Siri shortcuts is another of those features. In my briefings with Apple at WWDC and since, shortcuts has been one of the first items they wanted to discuss. Like Group FaceTime and others, the company firmly believes in shortcuts' potential as an accessibility aid. Their enthusiasm is warranted: for many users with certain cognitive and/or physical motor delays, the consolidation of tasks can reduce friction associated with remembering how to perform a task and then doing it. In this way, shortcuts are the inverse of task analyses; rather than extrapolating tasks into their individual parts (e.g. tapping a series of buttons in an app), the Shortcuts app's automation turns them into a single step. (You break down steps when creating your own workflows, but that’s beside the point being made here.) Lest we forget about Siri; being able to use your voice to activate shortcuts is a boon for people with motor delays, as the “hands free” experience can be empowering.

For disabled people, shortcuts’ focus on speed and accessibility can open up new possibilities in terms of what they can do with their iOS devices and how they do things. Throw in system accessibility features like VoiceOver and Dynamic Type, and the Shortcuts app becomes far more compelling than simply being a sheer productivity tool.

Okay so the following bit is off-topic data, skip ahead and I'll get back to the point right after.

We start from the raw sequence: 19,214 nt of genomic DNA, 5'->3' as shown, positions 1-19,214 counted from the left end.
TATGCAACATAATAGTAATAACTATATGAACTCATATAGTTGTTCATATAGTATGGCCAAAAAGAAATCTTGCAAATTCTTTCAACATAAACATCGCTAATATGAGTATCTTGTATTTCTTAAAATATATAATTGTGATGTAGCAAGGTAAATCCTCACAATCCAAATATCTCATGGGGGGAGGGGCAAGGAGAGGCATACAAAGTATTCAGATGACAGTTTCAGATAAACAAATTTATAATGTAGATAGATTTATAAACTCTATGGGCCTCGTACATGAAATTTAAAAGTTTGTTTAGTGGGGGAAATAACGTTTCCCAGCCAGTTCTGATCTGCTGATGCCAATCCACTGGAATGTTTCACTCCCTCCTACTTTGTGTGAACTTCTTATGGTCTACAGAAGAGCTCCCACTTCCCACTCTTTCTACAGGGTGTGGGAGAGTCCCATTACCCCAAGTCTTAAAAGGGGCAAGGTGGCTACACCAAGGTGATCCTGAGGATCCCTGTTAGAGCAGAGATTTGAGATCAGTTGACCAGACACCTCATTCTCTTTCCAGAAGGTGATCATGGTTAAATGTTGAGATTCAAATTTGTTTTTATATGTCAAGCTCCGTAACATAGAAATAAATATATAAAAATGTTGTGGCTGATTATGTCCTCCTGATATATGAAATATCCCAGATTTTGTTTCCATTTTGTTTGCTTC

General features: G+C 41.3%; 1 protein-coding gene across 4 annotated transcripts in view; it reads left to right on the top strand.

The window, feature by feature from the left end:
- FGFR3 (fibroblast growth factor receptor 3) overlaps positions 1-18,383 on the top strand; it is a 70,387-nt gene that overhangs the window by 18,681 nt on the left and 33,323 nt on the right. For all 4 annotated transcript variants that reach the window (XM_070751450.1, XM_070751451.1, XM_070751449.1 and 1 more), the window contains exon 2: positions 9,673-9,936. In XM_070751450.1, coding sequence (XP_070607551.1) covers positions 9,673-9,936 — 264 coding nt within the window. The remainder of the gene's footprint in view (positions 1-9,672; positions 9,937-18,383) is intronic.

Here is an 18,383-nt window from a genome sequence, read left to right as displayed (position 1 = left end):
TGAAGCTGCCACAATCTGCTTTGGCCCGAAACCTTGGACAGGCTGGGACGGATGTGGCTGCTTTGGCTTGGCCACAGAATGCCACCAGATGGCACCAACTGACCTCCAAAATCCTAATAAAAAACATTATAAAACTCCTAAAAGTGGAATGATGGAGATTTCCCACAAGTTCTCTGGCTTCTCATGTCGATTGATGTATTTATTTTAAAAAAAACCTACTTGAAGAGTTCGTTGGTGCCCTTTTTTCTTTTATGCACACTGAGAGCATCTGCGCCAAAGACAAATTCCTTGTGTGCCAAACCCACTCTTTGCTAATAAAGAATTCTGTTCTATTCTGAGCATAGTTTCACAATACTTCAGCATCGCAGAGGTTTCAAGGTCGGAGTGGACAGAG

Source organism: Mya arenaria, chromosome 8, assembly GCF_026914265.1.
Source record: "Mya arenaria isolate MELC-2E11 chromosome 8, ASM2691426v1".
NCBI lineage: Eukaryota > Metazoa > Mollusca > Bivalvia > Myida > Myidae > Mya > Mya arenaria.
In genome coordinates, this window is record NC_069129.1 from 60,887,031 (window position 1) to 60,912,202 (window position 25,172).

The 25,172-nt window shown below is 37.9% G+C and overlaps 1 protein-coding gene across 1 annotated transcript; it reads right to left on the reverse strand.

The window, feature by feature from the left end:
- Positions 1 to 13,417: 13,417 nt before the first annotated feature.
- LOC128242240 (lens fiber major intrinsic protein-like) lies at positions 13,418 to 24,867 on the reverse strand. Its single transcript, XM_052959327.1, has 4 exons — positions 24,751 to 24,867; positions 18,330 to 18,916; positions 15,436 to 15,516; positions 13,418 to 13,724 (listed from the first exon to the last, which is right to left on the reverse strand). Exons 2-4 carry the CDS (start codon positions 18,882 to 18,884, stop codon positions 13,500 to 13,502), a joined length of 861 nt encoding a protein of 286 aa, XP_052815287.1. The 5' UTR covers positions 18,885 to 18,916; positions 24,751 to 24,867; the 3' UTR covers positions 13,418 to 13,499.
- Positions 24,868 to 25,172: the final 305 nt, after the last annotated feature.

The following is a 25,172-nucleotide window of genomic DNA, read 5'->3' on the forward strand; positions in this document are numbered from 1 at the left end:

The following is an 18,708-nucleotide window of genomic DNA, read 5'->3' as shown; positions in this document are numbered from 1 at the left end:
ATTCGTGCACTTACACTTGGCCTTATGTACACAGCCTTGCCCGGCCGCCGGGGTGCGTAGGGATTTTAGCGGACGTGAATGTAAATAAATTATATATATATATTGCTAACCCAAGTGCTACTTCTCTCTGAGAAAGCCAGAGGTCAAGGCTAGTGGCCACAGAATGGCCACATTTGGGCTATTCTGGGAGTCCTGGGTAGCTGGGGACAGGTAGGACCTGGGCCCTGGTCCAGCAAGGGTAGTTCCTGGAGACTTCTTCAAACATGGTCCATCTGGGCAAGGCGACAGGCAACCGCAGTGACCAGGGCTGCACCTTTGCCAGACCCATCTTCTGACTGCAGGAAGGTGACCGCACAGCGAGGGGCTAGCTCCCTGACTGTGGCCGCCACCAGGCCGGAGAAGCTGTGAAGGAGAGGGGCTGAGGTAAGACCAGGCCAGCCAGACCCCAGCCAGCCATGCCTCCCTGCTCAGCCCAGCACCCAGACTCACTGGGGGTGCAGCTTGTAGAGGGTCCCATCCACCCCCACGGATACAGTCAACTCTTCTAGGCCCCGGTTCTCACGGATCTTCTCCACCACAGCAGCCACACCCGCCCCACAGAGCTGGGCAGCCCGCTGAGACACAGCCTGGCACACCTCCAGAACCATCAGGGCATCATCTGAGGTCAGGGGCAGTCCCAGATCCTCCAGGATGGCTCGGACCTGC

”We see huge accessibility potential with Siri Shortcuts and the Shortcuts app. It’s already making a difference — helping people across a wide range of assistive needs simplify every-day tasks like getting to work, coming home, or staying in touch with friends and family,” Sarah Herrlinger, Apple’s Senior Director of Global Accessibility Policy & Initiatives, said in a statement. “We’re getting great feedback about how powerful the technology is in streamlining frequent tasks and integrating multiple app functions with just a single voice command or tap.”

How I Use Shortcuts

I am far less prolific in my adoption of shortcuts than some people. Others, like Federico and Matthew Cassinelli, are far more well-versed in the intricacies of what is possible and, more importantly, how you chain certain commands together.

My needs for shortcuts are pretty spartan. The shortcuts I use most often are practical, everyday ones I found in the Gallery section of the app. I currently have thirteen shortcuts; of those, the ones that are the most heavily-used are the laundry timer, tip calculator, and one for texting my girlfriend. While I have enjoyed spelunking through Federico’s work for esoteric, power user shortcuts, the reality is my work doesn’t require much automation. I typically don’t need to do fancy things with images, text, and the like. That isn’t to say these tools aren’t cool or valuable; they’re just not necessarily for me. For my needs, quick access to, say, the laundry timer is worth its weight in gold because I always forget to move my clothes.